(Talking of charity – it would be nice if 4 or 5 of you could buy a copy of my latest book GREED UNLIMITED. It’s not because I want your money – I’m going to lose over £1,000 from doing the book – it’s just that it seems pointless for the books to be lying in piles around my home when people could be reading them)

11 comments to Is it time for a clear-out in Britain’s bloated, self-serving charities?

  • John Cakebread

    I once have I ever sen an article in a newspaper about the efficiency of charities, i.e. the lowest admin. costs and the most money going to the cause. It was nerly 40 years ago and the Salvation Army came out tops and Oxfam was hopeless.

    I thought the data at looked a bit ficticious.

  • I hate those endless tv ads for charities and won’t give as I assumed a large percentage of the money went to fund those working for them and not the little kids used on the ads. Thanks for the article and info which I can now use to further enlighten family and friends about this ‘industry’ every time an ads hits the screen.

  • Paris Claims

    Common Purpose is apparently a charity, that’s disgusting.
    My Help for Heroes wristband got lobbed in the bin when I read they refused a £3000 donation from the EDL. It’s been replaced bone from

  • right_writes

    I have always thought that the existence of the welfare state should mean that there is no requirement for “charities” David… So many years ago, I concluded in my own mind, with checking facts that they were essentially a scam… Your piece here only reinforces my feeling…

    But tell me, there are a couple of questions that arise out this piece…

    Just what is their average tax burden, and is this the reason that they seek charitable status? (e.g. Help The Right-Writes)

    [A charity designed to enable free thinking libertarians with the name Mr. and/or Mrs. Right-Writes to attend a fact-finding mission to somewhere warm, where the gin is of a reasonable price… in order to study how free thinking libertarians in say Florida spend their charitable donations]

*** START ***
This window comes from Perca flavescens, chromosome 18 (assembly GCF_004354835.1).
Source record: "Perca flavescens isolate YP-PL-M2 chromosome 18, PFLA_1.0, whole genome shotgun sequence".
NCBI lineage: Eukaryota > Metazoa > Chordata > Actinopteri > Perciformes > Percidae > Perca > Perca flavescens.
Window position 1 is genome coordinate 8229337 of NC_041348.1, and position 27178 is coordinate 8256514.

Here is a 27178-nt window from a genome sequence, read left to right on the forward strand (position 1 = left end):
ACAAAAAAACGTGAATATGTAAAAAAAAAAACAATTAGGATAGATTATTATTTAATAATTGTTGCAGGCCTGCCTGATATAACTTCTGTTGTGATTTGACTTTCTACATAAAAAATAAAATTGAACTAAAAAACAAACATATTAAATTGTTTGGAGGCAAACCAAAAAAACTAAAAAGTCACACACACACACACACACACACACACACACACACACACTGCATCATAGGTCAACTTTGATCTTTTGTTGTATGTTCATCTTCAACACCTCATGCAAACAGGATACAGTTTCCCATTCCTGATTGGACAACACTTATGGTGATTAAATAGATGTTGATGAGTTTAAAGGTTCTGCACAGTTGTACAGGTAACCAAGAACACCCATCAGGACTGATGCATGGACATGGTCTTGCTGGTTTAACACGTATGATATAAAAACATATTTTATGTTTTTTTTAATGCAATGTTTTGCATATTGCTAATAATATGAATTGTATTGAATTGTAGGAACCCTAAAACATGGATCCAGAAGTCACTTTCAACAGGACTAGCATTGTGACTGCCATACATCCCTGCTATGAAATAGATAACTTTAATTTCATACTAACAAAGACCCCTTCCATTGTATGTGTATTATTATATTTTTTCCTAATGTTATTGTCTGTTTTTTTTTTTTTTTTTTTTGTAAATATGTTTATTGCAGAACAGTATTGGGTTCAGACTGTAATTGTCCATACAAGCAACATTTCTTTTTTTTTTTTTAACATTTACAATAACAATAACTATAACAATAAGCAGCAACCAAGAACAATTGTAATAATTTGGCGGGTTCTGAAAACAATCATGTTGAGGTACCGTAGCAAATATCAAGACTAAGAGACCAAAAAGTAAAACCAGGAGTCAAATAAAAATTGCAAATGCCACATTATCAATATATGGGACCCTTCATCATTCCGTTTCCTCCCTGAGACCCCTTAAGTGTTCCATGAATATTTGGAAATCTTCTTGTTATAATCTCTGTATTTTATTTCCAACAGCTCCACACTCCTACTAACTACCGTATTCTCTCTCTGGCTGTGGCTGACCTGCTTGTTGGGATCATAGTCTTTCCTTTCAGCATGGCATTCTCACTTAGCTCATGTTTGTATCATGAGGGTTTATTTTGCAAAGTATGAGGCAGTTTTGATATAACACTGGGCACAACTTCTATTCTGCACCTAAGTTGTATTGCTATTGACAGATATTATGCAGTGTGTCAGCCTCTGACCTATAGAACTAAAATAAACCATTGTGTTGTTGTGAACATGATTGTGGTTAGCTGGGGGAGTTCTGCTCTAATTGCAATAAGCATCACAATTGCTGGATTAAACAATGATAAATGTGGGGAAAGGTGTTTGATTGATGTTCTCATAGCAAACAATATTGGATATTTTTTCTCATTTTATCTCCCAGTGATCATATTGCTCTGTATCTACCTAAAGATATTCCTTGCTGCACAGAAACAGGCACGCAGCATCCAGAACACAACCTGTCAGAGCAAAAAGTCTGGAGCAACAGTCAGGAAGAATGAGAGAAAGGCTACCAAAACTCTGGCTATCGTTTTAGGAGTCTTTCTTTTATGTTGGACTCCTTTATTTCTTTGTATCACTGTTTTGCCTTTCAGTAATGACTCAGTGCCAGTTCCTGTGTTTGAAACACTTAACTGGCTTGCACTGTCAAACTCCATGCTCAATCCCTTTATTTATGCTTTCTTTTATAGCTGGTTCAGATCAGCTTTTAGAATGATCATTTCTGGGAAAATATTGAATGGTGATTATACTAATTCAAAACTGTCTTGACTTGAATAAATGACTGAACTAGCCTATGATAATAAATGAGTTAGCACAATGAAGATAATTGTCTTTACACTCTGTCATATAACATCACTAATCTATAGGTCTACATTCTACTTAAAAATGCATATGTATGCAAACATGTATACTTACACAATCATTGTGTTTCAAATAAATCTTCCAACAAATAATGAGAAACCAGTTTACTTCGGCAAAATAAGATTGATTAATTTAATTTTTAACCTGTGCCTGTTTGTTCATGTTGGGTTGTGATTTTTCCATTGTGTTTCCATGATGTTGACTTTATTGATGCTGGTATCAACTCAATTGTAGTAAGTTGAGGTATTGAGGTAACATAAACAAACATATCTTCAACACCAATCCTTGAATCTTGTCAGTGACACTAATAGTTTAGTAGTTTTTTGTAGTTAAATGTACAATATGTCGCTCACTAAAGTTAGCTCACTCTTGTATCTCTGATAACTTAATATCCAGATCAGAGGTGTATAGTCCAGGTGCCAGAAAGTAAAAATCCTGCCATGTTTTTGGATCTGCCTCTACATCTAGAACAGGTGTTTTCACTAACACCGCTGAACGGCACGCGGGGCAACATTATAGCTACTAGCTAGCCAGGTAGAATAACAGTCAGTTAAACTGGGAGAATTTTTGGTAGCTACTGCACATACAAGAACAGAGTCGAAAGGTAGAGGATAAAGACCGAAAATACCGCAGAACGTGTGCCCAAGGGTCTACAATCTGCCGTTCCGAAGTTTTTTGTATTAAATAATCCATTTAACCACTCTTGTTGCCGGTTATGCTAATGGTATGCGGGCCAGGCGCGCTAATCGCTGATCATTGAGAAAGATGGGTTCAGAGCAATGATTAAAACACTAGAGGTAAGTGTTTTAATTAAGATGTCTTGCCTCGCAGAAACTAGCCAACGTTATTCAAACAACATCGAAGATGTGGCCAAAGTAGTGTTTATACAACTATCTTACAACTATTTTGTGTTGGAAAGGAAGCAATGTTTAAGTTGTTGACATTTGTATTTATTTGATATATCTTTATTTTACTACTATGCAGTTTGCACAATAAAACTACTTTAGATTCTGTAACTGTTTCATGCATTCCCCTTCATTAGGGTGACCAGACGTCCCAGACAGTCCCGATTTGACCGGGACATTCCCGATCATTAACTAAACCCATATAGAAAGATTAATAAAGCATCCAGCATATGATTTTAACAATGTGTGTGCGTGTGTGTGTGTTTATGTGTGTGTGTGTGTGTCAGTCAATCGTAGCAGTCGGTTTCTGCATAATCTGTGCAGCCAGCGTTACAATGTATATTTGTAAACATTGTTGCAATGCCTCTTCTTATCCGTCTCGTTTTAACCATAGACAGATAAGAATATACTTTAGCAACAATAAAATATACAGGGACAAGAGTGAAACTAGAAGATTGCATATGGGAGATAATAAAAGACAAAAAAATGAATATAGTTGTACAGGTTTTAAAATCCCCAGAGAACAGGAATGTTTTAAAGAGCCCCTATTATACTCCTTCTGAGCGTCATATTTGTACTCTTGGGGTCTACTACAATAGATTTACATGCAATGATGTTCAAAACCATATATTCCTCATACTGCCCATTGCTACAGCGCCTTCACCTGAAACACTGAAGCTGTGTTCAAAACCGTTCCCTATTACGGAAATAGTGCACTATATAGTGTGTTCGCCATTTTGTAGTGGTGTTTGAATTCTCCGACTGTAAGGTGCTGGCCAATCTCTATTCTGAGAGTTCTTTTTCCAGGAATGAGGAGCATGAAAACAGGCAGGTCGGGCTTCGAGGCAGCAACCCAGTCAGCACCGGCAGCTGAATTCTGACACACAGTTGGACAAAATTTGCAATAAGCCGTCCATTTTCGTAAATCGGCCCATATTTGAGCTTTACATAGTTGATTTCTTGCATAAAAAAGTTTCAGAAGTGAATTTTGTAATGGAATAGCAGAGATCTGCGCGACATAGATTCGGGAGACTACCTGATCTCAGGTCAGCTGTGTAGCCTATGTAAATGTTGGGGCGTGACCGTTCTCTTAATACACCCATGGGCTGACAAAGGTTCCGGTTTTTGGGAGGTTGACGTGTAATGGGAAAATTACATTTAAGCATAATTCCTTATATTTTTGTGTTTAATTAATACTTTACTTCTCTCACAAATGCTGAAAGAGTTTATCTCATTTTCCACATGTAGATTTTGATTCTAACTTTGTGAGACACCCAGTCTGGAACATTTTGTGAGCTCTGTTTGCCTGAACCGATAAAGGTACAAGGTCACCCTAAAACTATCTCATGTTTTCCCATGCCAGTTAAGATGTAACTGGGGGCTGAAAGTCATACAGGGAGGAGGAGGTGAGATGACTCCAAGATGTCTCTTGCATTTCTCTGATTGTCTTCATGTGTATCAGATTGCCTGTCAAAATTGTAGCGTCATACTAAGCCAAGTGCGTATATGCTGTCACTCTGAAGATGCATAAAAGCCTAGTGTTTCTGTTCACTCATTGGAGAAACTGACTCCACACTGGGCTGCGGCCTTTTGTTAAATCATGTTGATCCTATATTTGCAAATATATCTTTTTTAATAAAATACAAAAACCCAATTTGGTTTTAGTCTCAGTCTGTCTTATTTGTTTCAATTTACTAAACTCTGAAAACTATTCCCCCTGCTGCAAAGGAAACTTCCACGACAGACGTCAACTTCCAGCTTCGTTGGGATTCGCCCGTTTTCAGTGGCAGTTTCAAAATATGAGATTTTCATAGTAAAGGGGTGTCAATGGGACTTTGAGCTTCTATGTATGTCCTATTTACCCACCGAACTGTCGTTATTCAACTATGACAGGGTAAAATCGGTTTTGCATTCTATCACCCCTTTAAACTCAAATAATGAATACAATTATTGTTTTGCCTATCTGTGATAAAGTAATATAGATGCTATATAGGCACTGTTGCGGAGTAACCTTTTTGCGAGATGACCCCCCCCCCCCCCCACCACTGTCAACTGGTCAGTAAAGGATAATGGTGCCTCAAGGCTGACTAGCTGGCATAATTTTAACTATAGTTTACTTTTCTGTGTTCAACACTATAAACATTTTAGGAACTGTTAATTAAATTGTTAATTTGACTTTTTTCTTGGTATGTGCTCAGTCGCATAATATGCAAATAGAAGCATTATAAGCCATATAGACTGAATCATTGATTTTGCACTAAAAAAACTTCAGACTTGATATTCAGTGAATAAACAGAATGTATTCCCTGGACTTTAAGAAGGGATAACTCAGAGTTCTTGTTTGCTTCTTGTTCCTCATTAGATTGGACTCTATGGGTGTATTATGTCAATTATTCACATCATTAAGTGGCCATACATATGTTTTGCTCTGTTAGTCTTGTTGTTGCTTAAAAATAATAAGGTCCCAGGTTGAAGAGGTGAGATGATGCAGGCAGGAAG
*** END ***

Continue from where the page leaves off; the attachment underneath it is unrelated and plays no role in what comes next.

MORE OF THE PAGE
Would it not be a good idea, for all of us to try and set ourselves up as “charities” in order to reap some of these rewards for ourselves?

    And as for Paris Claims comment…

    Common “effin'” Purpose… The cause of nearly all of our ills, with their communist infiltration of the bureaucracy, is a charity…..???

    That is despicable.

  • right_writes

    That should of course read “without checking facts”…

  • I help run a proper charity – unpaid – and could not agree more. Most charities are bogus and run for themselves, celebrities publicity. tax aviodance, or disguise quangos. The charity commission just provides a website for the accounts. The difference for charity accounts is that charities have to declare staff earnings more the £60k. This makes fundraising for proper charities extremely difficult.
    Needless to say have you seen how much the BBC charities spend on themselves?

  • right_writes

    Jeez… I should have read that before I posted….

    Maybe I could benefit from a charity, for the lazy commenter!

  • John Fields

    Very enlightening. If you take the large chunk frittered away in this country, and add it to the large chunk confiscated by the fat African gentlemen in silk suits, then what the
    hell is left for the poor, needy people?

  • Mike

    Just brought your book. Excellent! Should be compulsory reading in all education establishments.

    Best regards, Mike

  • […] I’ve already written about the ludicrously large number of charities in Britain […]